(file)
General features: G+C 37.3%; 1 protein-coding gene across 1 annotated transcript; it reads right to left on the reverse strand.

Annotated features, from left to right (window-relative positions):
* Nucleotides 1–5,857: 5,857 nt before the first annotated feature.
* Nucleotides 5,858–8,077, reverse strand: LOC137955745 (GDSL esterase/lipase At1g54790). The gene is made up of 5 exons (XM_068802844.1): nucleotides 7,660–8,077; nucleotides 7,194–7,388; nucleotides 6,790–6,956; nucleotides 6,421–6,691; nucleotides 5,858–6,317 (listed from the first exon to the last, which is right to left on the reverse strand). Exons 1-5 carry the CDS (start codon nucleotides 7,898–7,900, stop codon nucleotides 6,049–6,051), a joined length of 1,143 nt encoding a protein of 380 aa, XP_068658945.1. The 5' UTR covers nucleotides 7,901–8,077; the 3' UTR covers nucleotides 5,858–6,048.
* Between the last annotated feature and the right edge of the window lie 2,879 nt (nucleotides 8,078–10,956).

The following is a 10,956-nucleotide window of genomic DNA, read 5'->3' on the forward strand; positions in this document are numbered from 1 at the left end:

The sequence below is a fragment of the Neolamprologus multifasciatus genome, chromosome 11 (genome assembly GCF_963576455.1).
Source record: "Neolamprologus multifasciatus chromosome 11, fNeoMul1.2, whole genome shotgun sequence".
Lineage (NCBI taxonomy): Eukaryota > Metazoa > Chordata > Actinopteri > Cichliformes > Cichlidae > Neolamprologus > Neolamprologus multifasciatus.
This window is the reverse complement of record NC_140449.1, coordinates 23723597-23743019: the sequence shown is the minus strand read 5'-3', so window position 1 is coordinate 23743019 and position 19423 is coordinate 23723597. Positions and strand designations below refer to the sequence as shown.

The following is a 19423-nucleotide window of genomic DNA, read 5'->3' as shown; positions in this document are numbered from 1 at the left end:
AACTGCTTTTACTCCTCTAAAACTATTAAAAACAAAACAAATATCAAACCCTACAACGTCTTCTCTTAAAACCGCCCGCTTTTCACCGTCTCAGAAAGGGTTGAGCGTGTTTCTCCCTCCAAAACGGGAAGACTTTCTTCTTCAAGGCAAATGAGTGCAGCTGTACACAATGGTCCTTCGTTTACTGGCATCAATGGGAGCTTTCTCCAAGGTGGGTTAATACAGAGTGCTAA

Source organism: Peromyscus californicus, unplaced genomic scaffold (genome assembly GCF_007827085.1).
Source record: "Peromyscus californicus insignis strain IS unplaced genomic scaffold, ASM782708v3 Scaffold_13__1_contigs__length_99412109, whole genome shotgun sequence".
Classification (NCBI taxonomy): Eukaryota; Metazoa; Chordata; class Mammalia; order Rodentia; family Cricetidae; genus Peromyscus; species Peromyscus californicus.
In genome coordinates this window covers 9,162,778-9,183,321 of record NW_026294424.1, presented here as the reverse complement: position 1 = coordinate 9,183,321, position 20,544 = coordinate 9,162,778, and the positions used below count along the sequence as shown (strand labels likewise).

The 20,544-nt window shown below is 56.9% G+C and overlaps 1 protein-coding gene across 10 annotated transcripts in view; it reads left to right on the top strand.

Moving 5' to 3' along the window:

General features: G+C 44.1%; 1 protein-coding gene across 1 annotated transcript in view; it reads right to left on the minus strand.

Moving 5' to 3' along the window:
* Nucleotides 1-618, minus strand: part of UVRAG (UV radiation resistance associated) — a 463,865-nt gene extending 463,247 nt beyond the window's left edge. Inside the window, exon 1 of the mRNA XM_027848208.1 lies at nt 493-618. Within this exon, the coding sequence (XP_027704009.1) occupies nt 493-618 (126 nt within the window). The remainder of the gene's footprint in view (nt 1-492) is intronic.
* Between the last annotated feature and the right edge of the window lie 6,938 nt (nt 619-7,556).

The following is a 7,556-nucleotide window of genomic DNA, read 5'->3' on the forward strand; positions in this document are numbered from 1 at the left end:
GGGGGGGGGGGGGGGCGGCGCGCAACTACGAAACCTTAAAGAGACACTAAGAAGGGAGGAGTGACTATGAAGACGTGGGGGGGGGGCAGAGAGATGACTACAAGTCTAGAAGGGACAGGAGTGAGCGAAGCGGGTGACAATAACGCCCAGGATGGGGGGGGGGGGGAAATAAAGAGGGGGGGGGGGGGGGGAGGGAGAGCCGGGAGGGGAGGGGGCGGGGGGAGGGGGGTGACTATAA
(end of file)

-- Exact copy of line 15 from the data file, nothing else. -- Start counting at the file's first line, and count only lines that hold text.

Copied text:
Classification (NCBI taxonomy): Eukaryota; Metazoa; Chordata; class Mammalia; order Rodentia; family Cricetidae; genus Peromyscus; species Peromyscus californicus.